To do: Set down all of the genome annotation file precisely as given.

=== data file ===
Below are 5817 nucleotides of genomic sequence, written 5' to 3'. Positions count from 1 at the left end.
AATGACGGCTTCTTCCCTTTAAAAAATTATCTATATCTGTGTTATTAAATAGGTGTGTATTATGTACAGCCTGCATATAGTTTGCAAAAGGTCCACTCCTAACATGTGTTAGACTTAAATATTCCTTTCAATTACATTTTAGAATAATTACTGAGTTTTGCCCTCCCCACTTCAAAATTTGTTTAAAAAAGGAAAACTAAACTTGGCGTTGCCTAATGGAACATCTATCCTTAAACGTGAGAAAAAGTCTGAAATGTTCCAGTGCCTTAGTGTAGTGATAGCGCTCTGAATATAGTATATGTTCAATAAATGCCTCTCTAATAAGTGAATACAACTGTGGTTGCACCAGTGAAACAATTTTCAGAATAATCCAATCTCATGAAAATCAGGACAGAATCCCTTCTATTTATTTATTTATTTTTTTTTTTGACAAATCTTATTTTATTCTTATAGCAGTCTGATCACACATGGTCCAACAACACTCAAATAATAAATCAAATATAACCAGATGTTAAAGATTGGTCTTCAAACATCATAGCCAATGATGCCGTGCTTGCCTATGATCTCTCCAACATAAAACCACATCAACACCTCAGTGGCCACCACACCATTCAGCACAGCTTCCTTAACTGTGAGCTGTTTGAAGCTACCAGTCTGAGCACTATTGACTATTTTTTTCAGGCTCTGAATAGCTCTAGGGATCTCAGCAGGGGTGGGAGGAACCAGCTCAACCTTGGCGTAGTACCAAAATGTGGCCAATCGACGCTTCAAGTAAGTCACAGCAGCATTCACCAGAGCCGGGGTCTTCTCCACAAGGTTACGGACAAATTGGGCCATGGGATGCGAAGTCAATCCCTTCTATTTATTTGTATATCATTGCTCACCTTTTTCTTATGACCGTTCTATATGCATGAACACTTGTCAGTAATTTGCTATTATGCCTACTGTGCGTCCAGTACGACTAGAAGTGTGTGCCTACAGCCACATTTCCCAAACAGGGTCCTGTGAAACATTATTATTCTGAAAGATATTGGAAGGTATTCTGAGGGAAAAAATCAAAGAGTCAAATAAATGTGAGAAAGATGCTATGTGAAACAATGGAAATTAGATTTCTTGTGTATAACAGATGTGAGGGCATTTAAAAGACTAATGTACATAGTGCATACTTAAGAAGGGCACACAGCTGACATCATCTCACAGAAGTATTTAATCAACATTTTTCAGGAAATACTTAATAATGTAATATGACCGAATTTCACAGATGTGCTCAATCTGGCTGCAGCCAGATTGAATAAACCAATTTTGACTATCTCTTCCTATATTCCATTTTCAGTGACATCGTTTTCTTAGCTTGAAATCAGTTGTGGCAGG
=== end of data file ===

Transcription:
Below are 5817 nucleotides of genomic sequence, written 5' to 3'. Positions count from 1 at the left end.
AATGACGGCTTCTTCCCTTTAAAAAATTATCTATATCTGTGTTATTAAATAGGTGTGTATTATGTACAGCCTGCATATAGTTTGCAAAAGGTCCACTCCTAACATGTGTTAGACTTAAATATTCCTTTCAATTACATTTTAGAATAATTACTGAGTTTTGCCCTCCCCACTTCAAAATTTGTTTAAAAAAGGAAAACTAAACTTGGCGTTGCCTAATGGAACATCTATCCTTAAACGTGAGAAAAAGTCTGAAATGTTCCAGTGCCTTAGTGTAGTGATAGCGCTCTGAATATAGTATATGTTCAATAAATGCCTCTCTAATAAGTGAATACAACTGTGGTTGCACCAGTGAAACAATTTTCAGAATAATCCAATCTCATGAAAATCAGGACAGAATCCCTTCTATTTATTTATTTATTTTTTTTTTTGACAAATCTTATTTTATTCTTATAGCAGTCTGATCACACATGGTCCAACAACACTCAAATAATAAATCAAATATAACCAGATGTTAAAGATTGGTCTTCAAACATCATAGCCAATGATGCCGTGCTTGCCTATGATCTCTCCAACATAAAACCACATCAACACCTCAGTGGCCACCACACCATTCAGCACAGCTTCCTTAACTGTGAGCTGTTTGAAGCTACCAGTCTGAGCACTATTGACTATTTTTTTCAGGCTCTGAATAGCTCTAGGGATCTCAGCAGGGGTGGGAGGAACCAGCTCAACCTTGGCGTAGTACCAAAATGTGGCCAATCGACGCTTCAAGTAAGTCACAGCAGCATTCACCAGAGCCGGGGTCTTCTCCACAAGGTTACGGACAAATTGGGCCATGGGATGCGAAGTCAATCCCTTCTATTTATTTGTATATCATTGCTCACCTTTTTCTTATGACCGTTCTATATGCATGAACACTTGTCAGTAATTTGCTATTATGCCTACTGTGCGTCCAGTACGACTAGAAGTGTGTGCCTACAGCCACATTTCCCAAACAGGGTCCTGTGAAACATTATTATTCTGAAAGATATTGGAAGGTATTCTGAGGGAAAAAATCAAAGAGTCAAATAAATGTGAGAAAGATGCTATGTGAAACAATGGAAATTAGATTTCTTGTGTATAACAGATGTGAGGGCATTTAAAAGACTAATGTACATAGTGCATACTTAAGAAGGGCACACAGCTGACATCATCTCACAGAAGTATTTAATCAACATTTTTCAGGAAATACTTAATAATGTAATATGACCGAATTTCACAGATGTGCTCAATCTGGCTGCAGCCAGATTGAATAAACCAATTTTGACTATCTCTTCCTATATTCCATTTTCAGTGACATCGTTTTCTTAGCTTGAAATCAGTTGTGGCAGG